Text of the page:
My idea is that this grand geometrical composition can stand as a kind of proxy for the lost medieval Gaelic harp repertory, which would have been played on the Queen Mary harp in the great hall at Finlaggan in the 15th Century for the Lords of the Isles.
As I have been practicing the Fairy Queen for tomorrow’s concert, and I have the Downhill harp here this week, I thought I would do a quick Youtube of it as a record of where I am at the moment.
I was at Balgay parish church in Dundee today, presenting the replica Queen Mary harp and playing some old Scottish harp music. One elderly gentleman who was a member of the church guild and a piper was unable to attend but had sent in a question, saying he knew of a pipe tune which was a lament for the King, and which he believed was traditionally said to have been composed by an old harper out West.
Ronald Smith in Perth suggested I compose a tune with this title. There are ancient histories that tell how Irish monks associated with St Columba founded two monastic sites, at Rigmonadh and Bellathor. The former place name is now Kilrymont, better known as St Andrews where I live. The latter, also Kinbellachoir, is not really known but Ronald suggests it refers to modern day Perth. I have seen suggestions it is Scone – in any case somewhere in the area of Perth seems likely.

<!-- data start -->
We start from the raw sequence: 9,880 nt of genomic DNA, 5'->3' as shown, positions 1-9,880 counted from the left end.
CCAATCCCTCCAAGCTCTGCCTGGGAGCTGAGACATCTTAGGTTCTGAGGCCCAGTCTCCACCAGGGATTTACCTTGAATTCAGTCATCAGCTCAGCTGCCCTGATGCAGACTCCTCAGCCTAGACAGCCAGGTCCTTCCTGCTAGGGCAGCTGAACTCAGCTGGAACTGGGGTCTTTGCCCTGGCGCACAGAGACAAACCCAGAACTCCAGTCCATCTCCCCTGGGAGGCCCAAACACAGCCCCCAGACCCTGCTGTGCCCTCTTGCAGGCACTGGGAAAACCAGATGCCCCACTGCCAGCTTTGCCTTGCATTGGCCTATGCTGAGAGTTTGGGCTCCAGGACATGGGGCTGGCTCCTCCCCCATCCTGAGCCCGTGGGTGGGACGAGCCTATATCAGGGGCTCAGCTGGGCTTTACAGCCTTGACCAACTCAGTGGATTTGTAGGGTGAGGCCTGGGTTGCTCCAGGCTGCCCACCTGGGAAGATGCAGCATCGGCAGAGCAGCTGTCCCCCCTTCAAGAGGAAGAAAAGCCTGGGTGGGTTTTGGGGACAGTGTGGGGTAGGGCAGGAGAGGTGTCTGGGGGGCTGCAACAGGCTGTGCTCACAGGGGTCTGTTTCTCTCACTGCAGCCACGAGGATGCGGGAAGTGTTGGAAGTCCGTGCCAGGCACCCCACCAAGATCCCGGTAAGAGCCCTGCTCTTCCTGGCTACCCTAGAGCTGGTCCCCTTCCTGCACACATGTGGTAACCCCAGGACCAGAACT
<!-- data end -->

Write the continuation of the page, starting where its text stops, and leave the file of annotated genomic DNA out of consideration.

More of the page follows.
For this tune I have picked up on these themes, and also on the history of a Beltane fair that Ronald tells me was celebrated in the area before the Reformation.
I had hoped that my tune might come out in a form that fitted harp, fiddle and pipes. Unfortunately it twisted and turned and ended up being useless for Highland pipes, however Patrick Molard has played it on Uillean pipes and it sounds delicious! Here’s Patrick’s MP3 for you to listen to.